It’s been far too long since I’ve written anything. The characters, events, and nuances that make up the world of Discipleship are in my mind everyday, and yet I haven’t allowed them a voice in almost a full week. I’ve fallen back into the task of jotting down notes and ideas, and letting them become stale in a closed notebook on my nightstand, not allowed to breathe. I’ve come up with changes or innovations right on the cusp of falling asleep, and jolted awake with the need to find a pen and write them down, and yet I’ve done nothing with these ideas beyond notating them. Some may call this writer’s block. I call it fear.
In truth, I’ve become far too talented at masking my fear of failure with excuses. Many different excuses have at one time or another kept me from sitting down to write, and yet one is more haunting than the others. The one that constantly nags at me, day after day, the one that forces me to attempt reorganization tactics for hours at a time, is this:
I can’t go on until I find the key to the entire novel.
My writer’s subconscious has somehow come to the conclusion that scenes and ideas filled with characterization and hints of plot are not good enough, and so I should henceforth cease all writing activity until I have a plot outline so solid that anyone could write this novel.
When we learn about famous writers in school, we never learn of the hard aspects of writing. We applaud their narrative innovations, we learn of the spouses who supported them, the discrimination they faced. But somewhere along the way, we are ingrained with the idea that, for these authors, writing came incredibly easy. We do not see the hours of work spent on perfecting a single line, the pages of a manuscript that were thrown out after years of work. We only see the artists’ finished product, and success gives them the appearance of virtuosos.
Somewhere along the line, I deluded myself into thinking of writing as a science instead of an art. I’ve allowed the lessons and teachings of famous writers to alter my vision of writing until it has become the product of one standard formula that works for everyone. I’ve begun using horrible phrases like, “the key to the novel,” phrases which make the process of writing seem unrealistically romantic.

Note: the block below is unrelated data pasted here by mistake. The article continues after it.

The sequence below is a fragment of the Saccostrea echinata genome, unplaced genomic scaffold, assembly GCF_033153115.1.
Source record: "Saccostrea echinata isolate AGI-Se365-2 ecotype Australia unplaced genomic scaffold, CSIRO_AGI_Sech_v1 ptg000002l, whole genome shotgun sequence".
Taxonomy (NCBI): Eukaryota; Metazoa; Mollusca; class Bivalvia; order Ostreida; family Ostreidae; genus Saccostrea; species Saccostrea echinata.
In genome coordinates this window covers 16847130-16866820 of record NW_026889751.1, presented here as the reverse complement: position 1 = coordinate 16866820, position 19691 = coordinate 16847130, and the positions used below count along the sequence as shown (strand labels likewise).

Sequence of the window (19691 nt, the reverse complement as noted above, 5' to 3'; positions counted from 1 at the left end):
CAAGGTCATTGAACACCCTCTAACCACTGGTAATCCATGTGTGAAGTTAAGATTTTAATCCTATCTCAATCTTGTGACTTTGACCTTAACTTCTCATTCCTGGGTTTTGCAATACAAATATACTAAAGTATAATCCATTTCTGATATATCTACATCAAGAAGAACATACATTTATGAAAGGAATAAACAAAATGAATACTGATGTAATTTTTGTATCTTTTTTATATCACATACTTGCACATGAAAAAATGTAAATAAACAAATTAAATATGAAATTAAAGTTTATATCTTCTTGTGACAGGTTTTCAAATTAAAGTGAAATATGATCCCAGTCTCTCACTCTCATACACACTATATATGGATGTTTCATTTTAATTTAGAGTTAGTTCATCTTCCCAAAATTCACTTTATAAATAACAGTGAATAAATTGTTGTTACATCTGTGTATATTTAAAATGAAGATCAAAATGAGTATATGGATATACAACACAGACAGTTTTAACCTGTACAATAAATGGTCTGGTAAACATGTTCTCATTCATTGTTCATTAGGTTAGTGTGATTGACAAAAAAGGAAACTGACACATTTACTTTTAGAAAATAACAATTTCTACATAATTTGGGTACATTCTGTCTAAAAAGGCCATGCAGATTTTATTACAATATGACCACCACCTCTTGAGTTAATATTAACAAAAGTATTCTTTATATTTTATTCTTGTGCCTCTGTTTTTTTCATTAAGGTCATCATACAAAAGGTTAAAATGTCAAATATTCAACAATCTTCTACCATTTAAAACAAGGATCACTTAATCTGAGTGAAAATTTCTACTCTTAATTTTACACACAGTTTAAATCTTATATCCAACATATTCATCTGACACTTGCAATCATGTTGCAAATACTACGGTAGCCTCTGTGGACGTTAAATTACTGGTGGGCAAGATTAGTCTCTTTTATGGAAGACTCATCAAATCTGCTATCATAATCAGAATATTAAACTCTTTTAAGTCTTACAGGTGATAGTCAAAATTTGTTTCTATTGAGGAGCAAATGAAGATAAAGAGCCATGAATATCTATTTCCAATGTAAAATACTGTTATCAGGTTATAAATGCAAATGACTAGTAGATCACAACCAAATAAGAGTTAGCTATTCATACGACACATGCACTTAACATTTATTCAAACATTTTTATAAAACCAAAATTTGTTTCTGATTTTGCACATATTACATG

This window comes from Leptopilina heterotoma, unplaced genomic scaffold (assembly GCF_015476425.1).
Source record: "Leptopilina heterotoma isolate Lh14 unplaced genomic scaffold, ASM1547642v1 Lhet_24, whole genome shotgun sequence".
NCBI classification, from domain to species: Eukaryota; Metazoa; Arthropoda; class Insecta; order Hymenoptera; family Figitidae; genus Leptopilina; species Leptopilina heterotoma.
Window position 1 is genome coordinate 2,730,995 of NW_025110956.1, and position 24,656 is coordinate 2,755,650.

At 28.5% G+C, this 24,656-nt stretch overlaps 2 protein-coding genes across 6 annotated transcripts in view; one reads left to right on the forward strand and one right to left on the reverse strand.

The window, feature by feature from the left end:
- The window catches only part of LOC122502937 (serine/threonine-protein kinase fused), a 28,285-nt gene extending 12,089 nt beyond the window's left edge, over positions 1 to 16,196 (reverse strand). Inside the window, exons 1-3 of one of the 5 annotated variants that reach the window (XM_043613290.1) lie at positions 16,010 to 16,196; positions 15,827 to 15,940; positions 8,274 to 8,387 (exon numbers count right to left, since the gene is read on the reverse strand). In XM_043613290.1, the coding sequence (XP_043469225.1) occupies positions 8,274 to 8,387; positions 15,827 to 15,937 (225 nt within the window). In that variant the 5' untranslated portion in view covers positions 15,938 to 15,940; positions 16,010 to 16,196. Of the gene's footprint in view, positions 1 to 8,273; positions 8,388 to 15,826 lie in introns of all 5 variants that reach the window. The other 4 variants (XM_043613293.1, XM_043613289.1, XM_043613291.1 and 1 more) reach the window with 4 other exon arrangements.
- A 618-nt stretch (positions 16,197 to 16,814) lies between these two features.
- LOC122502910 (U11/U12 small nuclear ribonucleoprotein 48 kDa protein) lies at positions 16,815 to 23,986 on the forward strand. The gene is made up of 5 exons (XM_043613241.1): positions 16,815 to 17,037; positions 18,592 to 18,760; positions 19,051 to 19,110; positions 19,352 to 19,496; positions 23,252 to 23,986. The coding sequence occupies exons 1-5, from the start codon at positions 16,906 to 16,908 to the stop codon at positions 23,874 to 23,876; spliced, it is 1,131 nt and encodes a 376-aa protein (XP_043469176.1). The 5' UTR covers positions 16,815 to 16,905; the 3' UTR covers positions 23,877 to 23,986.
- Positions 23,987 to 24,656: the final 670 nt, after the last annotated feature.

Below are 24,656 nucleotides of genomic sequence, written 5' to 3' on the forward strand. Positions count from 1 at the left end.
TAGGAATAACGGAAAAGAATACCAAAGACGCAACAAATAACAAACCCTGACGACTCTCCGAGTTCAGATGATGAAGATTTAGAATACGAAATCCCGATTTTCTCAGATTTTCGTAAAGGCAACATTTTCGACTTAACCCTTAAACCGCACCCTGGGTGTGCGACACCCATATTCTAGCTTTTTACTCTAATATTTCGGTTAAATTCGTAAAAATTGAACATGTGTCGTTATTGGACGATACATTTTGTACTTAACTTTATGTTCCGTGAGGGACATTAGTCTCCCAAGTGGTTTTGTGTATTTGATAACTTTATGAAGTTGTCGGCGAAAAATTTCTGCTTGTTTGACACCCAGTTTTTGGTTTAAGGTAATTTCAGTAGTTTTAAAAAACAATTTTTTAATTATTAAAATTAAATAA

I’ve had writing teachers who have drawn plot diagrams on the board and quizzed us on its elements. I’ve been given advice as to how to structure a novel or a short story. I’ve read articles by writers on writing expounding their great beliefs (and, essentially coming to the conclusion that writing isn’t something easily taught). I’ve read hundreds of books, studying the characterization techniques and flashback scenarios employed in each one. I’ve been taught so much about writing that I’ve forgotten personality is what makes writing great.
There are numerous files on my computer that are titled “Outline,” or “Plot Points,” all dated by different months and even years. I have never been able to follow any of them. I think wasting time on organization is my way of subconsciously keeping myself from writing. It’s just another excuse: If I don’t have a specific outline, there’s no way I’ll be expected to succeed.
What I need to remind myself is that there is no "key" to great writing. There is no one line or structural element that will suddenly make each element fit wonderfully together. There is only the writer, and the words. It's just that a good writer can make it all seem easy.
Every writer’s process is different. I need to remember that every single time I’ve been taught the plot diagram, the professor has had various alterations to it. Even they have not accepted the science of writing, choosing to re-name the rising action or add another element before the climax. Every writer has to find their own process, and I suspect it’s hardest the first time around. I need to remember that the structure will come, and right now I shouldn’t box myself in (isn’t this the same sentiment I came to in my second blog entry?). The frustration I feel right now will pass, but the time to write will not come again.
Maybe I don’t know what I’m doing, and maybe I need to find a better way to organize my thoughts if I want to get this novel written. But, then again, maybe this is all part of my process, and maybe the frustration is really encouragement in disguise, willing me to be better, to be my best.